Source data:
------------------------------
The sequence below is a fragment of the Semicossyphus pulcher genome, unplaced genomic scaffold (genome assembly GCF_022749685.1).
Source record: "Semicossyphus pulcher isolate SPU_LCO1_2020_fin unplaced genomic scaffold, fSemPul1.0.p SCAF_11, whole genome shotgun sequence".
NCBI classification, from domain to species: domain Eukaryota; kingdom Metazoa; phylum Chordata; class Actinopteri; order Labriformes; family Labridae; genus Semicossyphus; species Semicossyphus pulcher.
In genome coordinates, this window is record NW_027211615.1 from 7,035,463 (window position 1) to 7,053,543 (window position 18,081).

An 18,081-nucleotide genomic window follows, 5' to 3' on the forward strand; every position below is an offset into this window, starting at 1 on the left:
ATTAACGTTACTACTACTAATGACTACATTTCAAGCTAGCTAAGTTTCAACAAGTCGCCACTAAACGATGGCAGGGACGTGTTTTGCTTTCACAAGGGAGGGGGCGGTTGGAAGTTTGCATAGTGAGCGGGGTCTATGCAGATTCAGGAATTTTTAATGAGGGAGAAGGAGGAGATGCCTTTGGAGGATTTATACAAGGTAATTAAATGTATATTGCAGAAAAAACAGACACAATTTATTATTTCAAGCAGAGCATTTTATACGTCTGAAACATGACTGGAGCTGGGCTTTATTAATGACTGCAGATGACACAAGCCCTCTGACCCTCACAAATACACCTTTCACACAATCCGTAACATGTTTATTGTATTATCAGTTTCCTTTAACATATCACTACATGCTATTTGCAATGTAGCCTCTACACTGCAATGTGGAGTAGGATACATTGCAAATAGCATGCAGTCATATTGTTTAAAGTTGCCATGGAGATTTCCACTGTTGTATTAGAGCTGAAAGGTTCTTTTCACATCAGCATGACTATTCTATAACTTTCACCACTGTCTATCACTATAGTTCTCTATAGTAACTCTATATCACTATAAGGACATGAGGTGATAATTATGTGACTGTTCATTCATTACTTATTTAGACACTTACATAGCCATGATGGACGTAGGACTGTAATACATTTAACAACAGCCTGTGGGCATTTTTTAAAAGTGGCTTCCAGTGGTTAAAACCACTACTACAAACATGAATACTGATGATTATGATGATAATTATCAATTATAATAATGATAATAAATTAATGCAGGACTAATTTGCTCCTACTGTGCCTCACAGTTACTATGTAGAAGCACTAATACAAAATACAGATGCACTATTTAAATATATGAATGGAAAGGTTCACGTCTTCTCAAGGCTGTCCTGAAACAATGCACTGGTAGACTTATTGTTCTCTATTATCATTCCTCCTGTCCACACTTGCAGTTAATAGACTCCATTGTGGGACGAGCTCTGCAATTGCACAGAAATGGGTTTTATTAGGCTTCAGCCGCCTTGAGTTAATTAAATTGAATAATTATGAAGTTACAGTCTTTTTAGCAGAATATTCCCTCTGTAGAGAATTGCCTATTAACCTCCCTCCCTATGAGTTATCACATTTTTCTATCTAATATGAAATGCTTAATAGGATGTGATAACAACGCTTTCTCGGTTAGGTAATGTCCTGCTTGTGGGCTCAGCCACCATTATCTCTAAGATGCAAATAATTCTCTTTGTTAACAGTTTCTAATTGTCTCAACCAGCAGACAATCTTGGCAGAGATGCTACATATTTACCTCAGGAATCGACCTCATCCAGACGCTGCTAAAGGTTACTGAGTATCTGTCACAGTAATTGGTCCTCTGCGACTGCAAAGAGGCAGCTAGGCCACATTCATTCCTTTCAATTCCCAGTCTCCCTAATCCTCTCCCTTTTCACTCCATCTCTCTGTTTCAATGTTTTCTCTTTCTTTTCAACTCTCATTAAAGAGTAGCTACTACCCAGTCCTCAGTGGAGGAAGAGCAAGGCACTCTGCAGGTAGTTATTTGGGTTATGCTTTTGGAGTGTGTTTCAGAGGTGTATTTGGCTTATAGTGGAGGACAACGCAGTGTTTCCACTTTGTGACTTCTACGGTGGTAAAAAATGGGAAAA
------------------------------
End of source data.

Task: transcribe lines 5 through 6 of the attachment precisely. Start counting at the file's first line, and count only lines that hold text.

An 18,081-nucleotide genomic window follows, 5' to 3' on the forward strand; every position below is an offset into this window, starting at 1 on the left:
ATTAACGTTACTACTACTAATGACTACATTTCAAGCTAGCTAAGTTTCAACAAGTCGCCACTAAACGATGGCAGGGACGTGTTTTGCTTTCACAAGGGAGGGGGCGGTTGGAAGTTTGCATAGTGAGCGGGGTCTATGCAGATTCAGGAATTTTTAATGAGGGAGAAGGAGGAGATGCCTTTGGAGGATTTATACAAGGTAATTAAATGTATATTGCAGAAAAAACAGACACAATTTATTATTTCAAGCAGAGCATTTTATACGTCTGAAACATGACTGGAGCTGGGCTTTATTAATGACTGCAGATGACACAAGCCCTCTGACCCTCACAAATACACCTTTCACACAATCCGTAACATGTTTATTGTATTATCAGTTTCCTTTAACATATCACTACATGCTATTTGCAATGTAGCCTCTACACTGCAATGTGGAGTAGGATACATTGCAAATAGCATGCAGTCATATTGTTTAAAGTTGCCATGGAGATTTCCACTGTTGTATTAGAGCTGAAAGGTTCTTTTCACATCAGCATGACTATTCTATAACTTTCACCACTGTCTATCACTATAGTTCTCTATAGTAACTCTATATCACTATAAGGACATGAGGTGATAATTATGTGACTGTTCATTCATTACTTATTTAGACACTTACATAGCCATGATGGACGTAGGACTGTAATACATTTAACAACAGCCTGTGGGCATTTTTTAAAAGTGGCTTCCAGTGGTTAAAACCACTACTACAAACATGAATACTGATGATTATGATGATAATTATCAATTATAATAATGATAATAAATTAATGCAGGACTAATTTGCTCCTACTGTGCCTCACAGTTACTATGTAGAAGCACTAATACAAAATACAGATGCACTATTTAAATATATGAATGGAAAGGTTCACGTCTTCTCAAGGCTGTCCTGAAACAATGCACTGGTAGACTTATTGTTCTCTATTATCATTCCTCCTGTCCACACTTGCAGTTAATAGACTCCATTGTGGGACGAGCTCTGCAATTGCACAGAAATGGGTTTTATTAGGCTTCAGCCGCCTTGAGTTAATTAAATTGAATAATTATGAAGTTACAGTCTTTTTAGCAGAATATTCCCTCTGTAGAGAATTGCCTATTAACCTCCCTCCCTATGAGTTATCACATTTTTCTATCTAATATGAAATGCTTAATAGGATGTGATAACAACGCTTTCTCGGTTAGGTAATGTCCTGCTTGTGGGCTCAGCCACCATTATCTCTAAGATGCAAATAATTCTCTTTGTTAACAGTTTCTAATTGTCTCAACCAGCAGACAATCTTGGCAGAGATGCTACATATTTACCTCAGGAATCGACCTCATCCAGACGCTGCTAAAGGTTACTGAGTATCTGTCACAGTAATTGGTCCTCTGCGACTGCAAAGAGGCAGCTAGGCCACATTCATTCCTTTCAATTCCCAGTCTCCCTAATCCTCTCCCTTTTCACTCCATCTCTCTGTTTCAATGTTTTCTCTTTCTTTTCAACTCTCATTAAAGAGTAGCTACTACCCAGTCCTCAGTGGAGGAAGAGCAAGGCACTCTGCAGGTAGTTATTTGGGTTATGCTTTTGGAGTGTGTTTCAGAGGTGTATTTGGCTTATAGTGGAGGACAACGCAGTGTTTCCACTTTGTGACTTCTACGGTGGTAAAAAATGGGAAAA